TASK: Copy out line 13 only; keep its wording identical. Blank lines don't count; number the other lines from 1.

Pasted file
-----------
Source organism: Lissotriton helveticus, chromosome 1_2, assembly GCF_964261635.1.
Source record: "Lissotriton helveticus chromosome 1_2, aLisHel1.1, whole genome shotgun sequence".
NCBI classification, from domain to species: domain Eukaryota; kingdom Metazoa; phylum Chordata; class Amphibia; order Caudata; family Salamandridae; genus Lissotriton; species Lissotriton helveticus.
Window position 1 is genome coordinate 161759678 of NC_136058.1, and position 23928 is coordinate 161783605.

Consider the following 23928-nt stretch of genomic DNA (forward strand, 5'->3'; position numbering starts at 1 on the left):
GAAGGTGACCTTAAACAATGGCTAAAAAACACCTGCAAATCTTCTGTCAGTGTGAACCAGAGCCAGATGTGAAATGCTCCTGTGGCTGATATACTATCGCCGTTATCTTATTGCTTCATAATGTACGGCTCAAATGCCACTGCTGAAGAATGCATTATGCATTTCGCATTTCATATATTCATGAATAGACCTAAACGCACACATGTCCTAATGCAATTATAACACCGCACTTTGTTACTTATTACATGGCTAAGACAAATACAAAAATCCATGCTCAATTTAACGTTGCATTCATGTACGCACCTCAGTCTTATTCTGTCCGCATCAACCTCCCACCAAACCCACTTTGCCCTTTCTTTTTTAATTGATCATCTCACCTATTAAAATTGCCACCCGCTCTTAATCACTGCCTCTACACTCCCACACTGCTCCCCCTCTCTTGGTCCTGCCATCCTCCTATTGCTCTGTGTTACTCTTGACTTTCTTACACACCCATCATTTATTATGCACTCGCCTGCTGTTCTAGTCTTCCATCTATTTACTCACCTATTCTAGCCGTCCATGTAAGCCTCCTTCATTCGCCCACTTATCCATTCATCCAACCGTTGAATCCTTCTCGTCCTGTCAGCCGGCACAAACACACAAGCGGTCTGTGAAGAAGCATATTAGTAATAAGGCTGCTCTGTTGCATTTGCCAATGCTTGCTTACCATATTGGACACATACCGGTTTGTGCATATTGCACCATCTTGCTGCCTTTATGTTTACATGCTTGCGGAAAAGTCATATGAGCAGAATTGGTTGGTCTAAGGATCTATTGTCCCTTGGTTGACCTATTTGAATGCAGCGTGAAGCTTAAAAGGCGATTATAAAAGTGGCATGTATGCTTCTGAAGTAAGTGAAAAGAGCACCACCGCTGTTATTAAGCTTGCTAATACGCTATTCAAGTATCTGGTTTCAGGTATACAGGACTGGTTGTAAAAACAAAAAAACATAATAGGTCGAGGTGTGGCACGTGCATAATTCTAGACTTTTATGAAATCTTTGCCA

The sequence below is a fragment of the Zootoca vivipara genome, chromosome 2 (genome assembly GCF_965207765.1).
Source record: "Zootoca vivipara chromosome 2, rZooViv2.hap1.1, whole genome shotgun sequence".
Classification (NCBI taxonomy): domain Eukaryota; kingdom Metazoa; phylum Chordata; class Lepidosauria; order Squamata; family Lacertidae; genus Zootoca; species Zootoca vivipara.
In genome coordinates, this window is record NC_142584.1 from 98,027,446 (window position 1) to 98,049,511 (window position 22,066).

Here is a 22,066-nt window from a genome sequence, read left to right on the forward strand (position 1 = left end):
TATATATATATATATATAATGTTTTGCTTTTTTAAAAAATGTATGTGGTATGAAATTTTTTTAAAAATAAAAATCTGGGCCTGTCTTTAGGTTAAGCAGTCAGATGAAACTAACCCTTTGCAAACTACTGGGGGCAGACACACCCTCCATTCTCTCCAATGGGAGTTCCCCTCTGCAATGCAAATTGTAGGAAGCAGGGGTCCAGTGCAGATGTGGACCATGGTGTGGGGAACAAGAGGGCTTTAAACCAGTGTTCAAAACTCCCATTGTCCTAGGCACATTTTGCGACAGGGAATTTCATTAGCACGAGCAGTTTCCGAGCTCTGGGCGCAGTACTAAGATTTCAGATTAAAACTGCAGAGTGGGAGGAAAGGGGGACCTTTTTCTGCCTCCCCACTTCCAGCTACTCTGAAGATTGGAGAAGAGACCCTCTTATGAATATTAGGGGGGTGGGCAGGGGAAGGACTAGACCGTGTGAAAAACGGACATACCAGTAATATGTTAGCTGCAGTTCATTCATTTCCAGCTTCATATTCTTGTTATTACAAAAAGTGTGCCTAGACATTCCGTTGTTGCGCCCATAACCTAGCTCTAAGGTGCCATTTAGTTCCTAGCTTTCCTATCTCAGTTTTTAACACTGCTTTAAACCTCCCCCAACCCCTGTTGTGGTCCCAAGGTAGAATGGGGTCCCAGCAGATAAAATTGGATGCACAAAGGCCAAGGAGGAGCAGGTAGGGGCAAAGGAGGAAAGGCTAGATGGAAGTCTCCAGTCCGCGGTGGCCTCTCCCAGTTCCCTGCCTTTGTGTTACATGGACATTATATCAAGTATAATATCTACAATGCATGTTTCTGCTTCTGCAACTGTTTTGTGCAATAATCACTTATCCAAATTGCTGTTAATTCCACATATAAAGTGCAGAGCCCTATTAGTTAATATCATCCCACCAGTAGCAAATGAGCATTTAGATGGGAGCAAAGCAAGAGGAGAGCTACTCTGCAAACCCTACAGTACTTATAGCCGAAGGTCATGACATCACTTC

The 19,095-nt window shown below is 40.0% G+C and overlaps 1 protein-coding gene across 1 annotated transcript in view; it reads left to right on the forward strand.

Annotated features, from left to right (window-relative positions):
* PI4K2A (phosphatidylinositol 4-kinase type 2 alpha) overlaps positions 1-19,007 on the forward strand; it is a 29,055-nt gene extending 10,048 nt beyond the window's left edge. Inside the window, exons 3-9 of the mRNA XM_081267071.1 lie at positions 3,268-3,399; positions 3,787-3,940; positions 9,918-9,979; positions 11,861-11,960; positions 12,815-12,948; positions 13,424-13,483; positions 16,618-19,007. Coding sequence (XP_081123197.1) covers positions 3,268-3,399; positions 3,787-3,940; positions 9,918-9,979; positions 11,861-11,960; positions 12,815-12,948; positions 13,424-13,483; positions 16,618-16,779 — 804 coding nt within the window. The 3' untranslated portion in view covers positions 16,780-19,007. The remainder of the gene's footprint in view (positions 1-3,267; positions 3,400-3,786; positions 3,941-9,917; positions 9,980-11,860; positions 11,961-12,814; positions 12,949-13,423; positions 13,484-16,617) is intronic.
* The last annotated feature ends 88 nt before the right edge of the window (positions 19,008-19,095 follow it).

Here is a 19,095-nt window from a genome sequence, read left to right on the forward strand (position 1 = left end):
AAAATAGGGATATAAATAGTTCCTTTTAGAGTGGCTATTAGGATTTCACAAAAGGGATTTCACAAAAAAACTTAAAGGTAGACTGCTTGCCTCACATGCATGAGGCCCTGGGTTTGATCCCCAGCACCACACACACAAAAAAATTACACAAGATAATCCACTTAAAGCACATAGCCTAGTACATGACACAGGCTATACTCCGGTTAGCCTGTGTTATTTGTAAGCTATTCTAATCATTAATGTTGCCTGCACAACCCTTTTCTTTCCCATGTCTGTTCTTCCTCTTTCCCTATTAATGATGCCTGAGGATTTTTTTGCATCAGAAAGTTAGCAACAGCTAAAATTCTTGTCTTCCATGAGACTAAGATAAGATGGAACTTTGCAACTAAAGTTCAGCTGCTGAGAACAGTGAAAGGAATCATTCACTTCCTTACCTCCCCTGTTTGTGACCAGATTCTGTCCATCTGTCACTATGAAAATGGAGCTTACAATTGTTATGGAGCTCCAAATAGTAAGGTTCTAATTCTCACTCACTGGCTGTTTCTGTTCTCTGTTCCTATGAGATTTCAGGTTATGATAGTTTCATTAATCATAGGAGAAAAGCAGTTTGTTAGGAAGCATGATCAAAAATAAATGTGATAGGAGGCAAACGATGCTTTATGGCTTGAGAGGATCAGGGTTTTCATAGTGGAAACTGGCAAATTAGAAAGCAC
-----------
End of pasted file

The 19,095-nt window shown below is 40.0% G+C and overlaps 1 protein-coding gene across 1 annotated transcript in view; it reads left to right on the forward strand.